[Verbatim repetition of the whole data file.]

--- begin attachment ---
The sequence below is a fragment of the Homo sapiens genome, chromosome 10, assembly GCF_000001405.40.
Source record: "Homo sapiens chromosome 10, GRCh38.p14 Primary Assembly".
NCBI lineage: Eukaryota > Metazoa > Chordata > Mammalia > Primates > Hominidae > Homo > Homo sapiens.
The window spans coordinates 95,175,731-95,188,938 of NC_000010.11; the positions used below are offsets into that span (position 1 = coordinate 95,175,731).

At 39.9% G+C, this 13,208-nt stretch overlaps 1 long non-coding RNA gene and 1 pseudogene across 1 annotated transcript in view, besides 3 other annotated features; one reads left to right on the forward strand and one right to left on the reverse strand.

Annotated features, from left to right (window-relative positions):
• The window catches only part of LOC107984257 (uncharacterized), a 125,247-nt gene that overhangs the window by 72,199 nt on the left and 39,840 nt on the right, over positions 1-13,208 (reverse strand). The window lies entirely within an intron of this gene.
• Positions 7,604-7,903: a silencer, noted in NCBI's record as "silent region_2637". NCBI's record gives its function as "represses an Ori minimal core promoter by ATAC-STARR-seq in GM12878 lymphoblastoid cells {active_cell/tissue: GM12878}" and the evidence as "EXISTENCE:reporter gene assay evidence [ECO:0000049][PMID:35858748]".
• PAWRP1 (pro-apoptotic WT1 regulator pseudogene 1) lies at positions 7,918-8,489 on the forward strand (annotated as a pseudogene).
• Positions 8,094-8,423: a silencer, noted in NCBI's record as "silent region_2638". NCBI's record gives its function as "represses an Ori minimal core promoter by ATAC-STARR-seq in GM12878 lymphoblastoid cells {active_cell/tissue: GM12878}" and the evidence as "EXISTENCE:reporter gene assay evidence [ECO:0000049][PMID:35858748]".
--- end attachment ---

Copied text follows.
The sequence below is a fragment of the Homo sapiens genome, chromosome 10, assembly GCF_000001405.40.
Source record: "Homo sapiens chromosome 10, GRCh38.p14 Primary Assembly".
NCBI lineage: Eukaryota > Metazoa > Chordata > Mammalia > Primates > Hominidae > Homo > Homo sapiens.
The window spans coordinates 95,175,731-95,188,938 of NC_000010.11; the positions used below are offsets into that span (position 1 = coordinate 95,175,731).

At 39.9% G+C, this 13,208-nt stretch overlaps 1 long non-coding RNA gene and 1 pseudogene across 1 annotated transcript in view, besides 3 other annotated features; one reads left to right on the forward strand and one right to left on the reverse strand.

Annotated features, from left to right (window-relative positions):
• The window catches only part of LOC107984257 (uncharacterized), a 125,247-nt gene that overhangs the window by 72,199 nt on the left and 39,840 nt on the right, over positions 1-13,208 (reverse strand). The window lies entirely within an intron of this gene.
• Positions 7,604-7,903: a silencer, noted in NCBI's record as "silent region_2637". NCBI's record gives its function as "represses an Ori minimal core promoter by ATAC-STARR-seq in GM12878 lymphoblastoid cells {active_cell/tissue: GM12878}" and the evidence as "EXISTENCE:reporter gene assay evidence [ECO:0000049][PMID:35858748]".
• PAWRP1 (pro-apoptotic WT1 regulator pseudogene 1) lies at positions 7,918-8,489 on the forward strand (annotated as a pseudogene).
• Positions 8,094-8,423: a silencer, noted in NCBI's record as "silent region_2638". NCBI's record gives its function as "represses an Ori minimal core promoter by ATAC-STARR-seq in GM12878 lymphoblastoid cells {active_cell/tissue: GM12878}" and the evidence as "EXISTENCE:reporter gene assay evidence [ECO:0000049][PMID:35858748]".